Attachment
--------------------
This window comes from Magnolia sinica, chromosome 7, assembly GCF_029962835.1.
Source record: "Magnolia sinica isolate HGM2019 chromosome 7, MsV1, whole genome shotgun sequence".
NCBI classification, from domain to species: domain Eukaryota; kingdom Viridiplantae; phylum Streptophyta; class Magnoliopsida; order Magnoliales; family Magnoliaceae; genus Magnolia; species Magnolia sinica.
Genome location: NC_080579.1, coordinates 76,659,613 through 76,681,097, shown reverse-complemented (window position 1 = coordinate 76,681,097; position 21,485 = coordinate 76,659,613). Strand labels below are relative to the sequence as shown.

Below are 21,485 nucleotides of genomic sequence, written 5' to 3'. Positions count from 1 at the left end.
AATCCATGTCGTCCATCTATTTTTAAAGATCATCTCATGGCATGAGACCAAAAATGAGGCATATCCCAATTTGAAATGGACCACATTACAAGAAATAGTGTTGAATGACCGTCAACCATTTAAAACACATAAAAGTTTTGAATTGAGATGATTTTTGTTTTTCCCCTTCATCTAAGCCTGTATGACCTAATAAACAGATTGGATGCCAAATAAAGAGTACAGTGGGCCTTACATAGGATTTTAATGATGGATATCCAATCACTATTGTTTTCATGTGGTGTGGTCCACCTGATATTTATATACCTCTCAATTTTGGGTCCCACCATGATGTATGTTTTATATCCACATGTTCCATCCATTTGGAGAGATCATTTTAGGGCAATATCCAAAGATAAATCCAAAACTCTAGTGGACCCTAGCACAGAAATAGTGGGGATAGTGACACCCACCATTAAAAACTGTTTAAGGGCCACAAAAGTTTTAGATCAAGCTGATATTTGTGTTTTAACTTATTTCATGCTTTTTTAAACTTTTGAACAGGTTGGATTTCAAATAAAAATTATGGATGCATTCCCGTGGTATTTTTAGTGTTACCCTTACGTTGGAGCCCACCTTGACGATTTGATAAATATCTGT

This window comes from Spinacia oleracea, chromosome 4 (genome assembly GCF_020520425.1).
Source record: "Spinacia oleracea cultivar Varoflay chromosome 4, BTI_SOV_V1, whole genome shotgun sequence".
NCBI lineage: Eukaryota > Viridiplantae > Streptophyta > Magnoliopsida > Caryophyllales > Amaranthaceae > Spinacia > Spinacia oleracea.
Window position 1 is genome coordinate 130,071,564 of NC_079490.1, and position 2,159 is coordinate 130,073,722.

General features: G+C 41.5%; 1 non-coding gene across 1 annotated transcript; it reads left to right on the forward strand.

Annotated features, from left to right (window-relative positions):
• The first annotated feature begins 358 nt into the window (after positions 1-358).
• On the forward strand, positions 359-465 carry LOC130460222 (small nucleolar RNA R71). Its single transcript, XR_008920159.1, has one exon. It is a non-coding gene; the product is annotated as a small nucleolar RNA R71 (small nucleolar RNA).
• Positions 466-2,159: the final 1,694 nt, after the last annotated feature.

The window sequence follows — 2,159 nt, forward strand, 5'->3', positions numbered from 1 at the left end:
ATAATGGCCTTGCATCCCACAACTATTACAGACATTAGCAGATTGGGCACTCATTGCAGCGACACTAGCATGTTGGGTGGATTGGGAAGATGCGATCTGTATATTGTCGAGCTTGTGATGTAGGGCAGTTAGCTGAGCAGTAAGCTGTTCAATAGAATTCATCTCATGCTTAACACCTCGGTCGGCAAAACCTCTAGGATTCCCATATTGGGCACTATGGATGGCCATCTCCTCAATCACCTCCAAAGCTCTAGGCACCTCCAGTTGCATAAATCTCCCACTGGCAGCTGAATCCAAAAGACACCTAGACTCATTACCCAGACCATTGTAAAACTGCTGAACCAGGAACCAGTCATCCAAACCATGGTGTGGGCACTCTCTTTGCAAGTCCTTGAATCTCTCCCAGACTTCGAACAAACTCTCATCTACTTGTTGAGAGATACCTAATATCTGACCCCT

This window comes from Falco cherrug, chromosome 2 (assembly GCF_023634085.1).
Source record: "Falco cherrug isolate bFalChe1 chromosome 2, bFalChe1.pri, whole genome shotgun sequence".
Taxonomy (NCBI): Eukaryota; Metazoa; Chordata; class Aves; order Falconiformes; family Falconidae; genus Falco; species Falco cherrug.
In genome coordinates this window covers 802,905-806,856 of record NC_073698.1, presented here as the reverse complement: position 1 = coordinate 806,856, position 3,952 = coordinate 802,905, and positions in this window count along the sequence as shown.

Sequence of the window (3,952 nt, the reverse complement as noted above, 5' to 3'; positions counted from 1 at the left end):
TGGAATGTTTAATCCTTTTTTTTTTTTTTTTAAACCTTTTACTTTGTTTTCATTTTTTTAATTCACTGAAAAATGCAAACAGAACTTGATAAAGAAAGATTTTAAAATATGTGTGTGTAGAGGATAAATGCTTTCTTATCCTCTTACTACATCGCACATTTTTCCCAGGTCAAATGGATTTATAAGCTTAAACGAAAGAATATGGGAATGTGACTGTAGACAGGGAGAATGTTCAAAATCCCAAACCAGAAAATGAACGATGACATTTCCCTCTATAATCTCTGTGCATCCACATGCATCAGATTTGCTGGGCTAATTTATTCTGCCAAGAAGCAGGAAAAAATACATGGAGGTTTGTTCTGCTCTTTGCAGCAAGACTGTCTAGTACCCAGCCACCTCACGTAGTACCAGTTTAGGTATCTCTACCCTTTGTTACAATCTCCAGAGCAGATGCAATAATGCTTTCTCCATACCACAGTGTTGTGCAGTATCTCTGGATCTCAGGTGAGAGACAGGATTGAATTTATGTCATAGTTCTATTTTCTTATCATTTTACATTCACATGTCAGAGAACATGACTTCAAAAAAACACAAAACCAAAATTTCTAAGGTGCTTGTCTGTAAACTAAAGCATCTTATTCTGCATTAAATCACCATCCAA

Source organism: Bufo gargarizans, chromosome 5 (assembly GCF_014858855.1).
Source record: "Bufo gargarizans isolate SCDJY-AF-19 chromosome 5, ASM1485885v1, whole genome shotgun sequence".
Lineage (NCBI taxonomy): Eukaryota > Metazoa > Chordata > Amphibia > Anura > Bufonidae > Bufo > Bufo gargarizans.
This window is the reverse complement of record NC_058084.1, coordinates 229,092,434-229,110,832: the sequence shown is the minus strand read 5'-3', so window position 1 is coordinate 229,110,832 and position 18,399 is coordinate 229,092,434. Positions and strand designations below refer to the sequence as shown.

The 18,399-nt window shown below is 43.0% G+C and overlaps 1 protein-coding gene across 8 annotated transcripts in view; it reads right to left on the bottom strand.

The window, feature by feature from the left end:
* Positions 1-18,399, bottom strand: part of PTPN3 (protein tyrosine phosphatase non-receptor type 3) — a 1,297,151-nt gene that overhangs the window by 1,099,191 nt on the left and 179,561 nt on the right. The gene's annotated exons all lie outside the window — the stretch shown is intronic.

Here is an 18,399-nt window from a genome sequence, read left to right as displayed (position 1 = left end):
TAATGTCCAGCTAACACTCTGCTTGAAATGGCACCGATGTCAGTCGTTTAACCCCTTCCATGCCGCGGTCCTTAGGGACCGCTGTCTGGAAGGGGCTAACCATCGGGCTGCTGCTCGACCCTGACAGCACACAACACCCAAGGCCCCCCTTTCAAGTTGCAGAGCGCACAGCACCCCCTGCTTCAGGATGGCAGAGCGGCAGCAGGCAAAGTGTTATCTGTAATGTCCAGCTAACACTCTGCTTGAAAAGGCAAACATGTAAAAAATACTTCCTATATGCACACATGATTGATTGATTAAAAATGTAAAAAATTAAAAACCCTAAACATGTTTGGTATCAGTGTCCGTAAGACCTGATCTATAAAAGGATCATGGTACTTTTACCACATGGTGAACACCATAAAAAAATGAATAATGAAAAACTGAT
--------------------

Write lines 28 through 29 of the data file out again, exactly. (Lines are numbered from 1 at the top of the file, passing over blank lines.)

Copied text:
The 18,399-nt window shown below is 43.0% G+C and overlaps 1 protein-coding gene across 8 annotated transcripts in view; it reads right to left on the bottom strand.

The window, feature by feature from the left end: